Zeszyty Łużyckie Vol 58 Bulgarian minorities and communism

From the Editor
The focus of this 58th issue of ‘Zeszyty Łużyckie’ is on selected Bulgarian minorities – ethnic, religious, ideological, and linguistic – profiled according to their interaction with the communist regime during the period of the People’s Republic of Bulgaria (1944–1989). The definition of “Bulgarian” here refers both to minorities living in Bulgaria and those abroad who identify as Bulgarian. During the historical era discussed, the communist authorities pursued a policy of assimilation applied to minorities, aimed at eliminating cultural and ethnic differences in the society at large. Part of this policy consisted, for instance, in an obligatory changing of names for members of the Turkish minority, restrictions placed on the Catholic community, and forced settlement and urbanization of the Romani ethnic groups and their lifestyle, among others.
By studying the specific situation of various minorities in the People’s Republic of Bulgaria respectively – the Roma, Turkish, and Catholic minority, the intelligentsia (here framed as an ideological minority), and Bulgarians in Yugoslavia – the articles in the 58th issue of ‘Zeszyty Łużyckie’ provide insight into how these minorities functioned per se as well as in the context of the dominant political discourse of the time in the Eastern Bloc countries. The six studies comprised in the present issue discuss the strategies and methods through which minorities define themselves and are defined within the framework of conditions and rules imposed by the majority and/or a totalitarian reality. The authors analyze – be it directly or not – the “visibility” of Bulgarian minorities in the communist era, as well as their attempts to escape the public view. Therefore those simultaneously visible and relegated from the visual field are predominantly the Roma, as discussed in articles by Plamen Dojnov (the Roma poet Usin Kerim) and Wojciech Jóźwiak (Roma characters in Bulgarian cinematography), as well as in Moris Fadel’s essay analyzing the presence and image of Gypsies in Yordan Radichkov’s writing.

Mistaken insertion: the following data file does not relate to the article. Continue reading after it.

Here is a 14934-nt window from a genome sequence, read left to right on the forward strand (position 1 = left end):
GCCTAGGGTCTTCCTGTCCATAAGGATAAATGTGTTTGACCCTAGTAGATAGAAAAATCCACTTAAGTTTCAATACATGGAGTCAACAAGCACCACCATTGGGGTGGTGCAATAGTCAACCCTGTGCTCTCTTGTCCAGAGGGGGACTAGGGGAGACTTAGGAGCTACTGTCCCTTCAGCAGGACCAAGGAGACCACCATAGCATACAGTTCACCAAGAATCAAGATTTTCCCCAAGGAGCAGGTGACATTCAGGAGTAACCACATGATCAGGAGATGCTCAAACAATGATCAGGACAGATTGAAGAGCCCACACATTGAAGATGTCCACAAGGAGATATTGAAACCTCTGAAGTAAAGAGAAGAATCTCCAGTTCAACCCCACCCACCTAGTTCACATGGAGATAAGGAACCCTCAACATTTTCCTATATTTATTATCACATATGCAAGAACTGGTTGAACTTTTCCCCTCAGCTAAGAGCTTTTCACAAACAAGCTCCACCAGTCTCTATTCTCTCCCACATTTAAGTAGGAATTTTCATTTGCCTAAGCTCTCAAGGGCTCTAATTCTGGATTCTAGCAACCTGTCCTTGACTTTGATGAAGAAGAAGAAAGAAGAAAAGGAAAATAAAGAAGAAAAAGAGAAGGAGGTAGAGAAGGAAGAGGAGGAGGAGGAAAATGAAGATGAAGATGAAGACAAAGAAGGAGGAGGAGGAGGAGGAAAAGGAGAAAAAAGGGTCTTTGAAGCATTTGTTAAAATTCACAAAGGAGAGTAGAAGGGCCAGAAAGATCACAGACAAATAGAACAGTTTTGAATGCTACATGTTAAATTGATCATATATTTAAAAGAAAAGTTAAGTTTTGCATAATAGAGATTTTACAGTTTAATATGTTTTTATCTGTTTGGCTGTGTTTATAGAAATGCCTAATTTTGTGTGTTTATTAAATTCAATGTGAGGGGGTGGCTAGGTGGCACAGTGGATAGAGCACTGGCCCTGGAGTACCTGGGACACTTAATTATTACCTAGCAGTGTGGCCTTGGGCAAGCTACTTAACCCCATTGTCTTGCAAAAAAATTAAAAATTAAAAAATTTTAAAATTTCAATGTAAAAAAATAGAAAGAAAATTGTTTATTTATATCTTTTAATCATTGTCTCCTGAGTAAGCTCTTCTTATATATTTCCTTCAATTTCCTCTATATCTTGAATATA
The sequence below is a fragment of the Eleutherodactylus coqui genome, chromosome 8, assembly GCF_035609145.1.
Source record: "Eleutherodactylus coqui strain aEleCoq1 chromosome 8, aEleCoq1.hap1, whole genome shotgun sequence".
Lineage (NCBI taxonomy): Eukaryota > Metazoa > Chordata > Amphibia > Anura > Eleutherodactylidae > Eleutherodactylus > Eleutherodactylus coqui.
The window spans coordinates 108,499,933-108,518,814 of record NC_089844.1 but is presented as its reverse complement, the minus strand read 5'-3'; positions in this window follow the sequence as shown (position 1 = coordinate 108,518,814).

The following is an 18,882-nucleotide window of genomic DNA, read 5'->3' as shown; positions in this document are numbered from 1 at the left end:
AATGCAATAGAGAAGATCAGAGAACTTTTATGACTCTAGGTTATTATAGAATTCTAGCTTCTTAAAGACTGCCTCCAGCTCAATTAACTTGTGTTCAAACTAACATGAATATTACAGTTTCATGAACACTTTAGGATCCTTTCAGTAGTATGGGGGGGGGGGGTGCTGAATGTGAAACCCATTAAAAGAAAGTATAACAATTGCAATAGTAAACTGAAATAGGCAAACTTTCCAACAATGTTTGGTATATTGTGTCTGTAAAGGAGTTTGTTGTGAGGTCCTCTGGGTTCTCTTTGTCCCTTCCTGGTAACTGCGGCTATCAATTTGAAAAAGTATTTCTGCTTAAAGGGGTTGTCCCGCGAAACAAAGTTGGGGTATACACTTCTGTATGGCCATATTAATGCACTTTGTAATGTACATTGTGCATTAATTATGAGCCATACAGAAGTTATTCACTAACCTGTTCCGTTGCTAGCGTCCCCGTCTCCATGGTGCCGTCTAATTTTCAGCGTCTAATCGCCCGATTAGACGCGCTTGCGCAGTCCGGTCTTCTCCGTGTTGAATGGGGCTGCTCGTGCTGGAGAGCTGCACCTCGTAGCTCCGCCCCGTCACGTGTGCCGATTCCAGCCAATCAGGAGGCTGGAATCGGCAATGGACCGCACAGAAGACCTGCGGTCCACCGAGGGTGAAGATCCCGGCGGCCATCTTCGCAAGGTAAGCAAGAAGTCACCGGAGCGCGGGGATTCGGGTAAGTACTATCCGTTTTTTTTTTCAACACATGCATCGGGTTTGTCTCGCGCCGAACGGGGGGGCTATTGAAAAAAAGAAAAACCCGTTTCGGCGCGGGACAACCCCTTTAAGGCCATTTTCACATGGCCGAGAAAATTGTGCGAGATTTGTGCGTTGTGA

The linguistic studies presented in articles authored by Andeana Eftimova (on the methods of communist propaganda aimed at the Turkish ethnic group in Bulgaria) and Julia Mazurkiewicz-Sułkowska (on the ideological image of exiled intellectuals in the People’s Republic of Bulgaria), as well as a historiographic work by Momchil Metodiev (on festivities observed by Bulgarian Catholics) reveal aspects of complex and painstaking ‘negotiation’ processes of legal, political, and cultural legitimacy for Bulgarian minorities. The position of the Bulgarian language in a minority situation in Serbia, as discussed in Ivana Davitkov’s article, also testifies to such tensions. In this broad perspective, although the policy towards minorities in countries under direct or indirect influence of the USSR can be seen as uniform in general terms (i.e., based on the USSR model), the inherent differences in the respective cases are of interest. In other words, the legally and politically implemented model based on the Soviet Union as the ultimate reference and aimed at uniformity, could not prevent specific solutions and outcomes from varying depending on the internal situation in each country.
The regular Sorabian section of the journal features a text by Zdzisław Kłos dedicated to the Lusatian paths in the life and work of the Slovenian painter Ante Trstenjak (1894–1970).
This issue closes with an In Memoriam dedicated to the late Professor Krzysztof Wrocławski who passed away in 2022: an homage to his life and work as well as his output and insights for both ‘Zeszyty Łużyckie’ and the Slavic studies community.”
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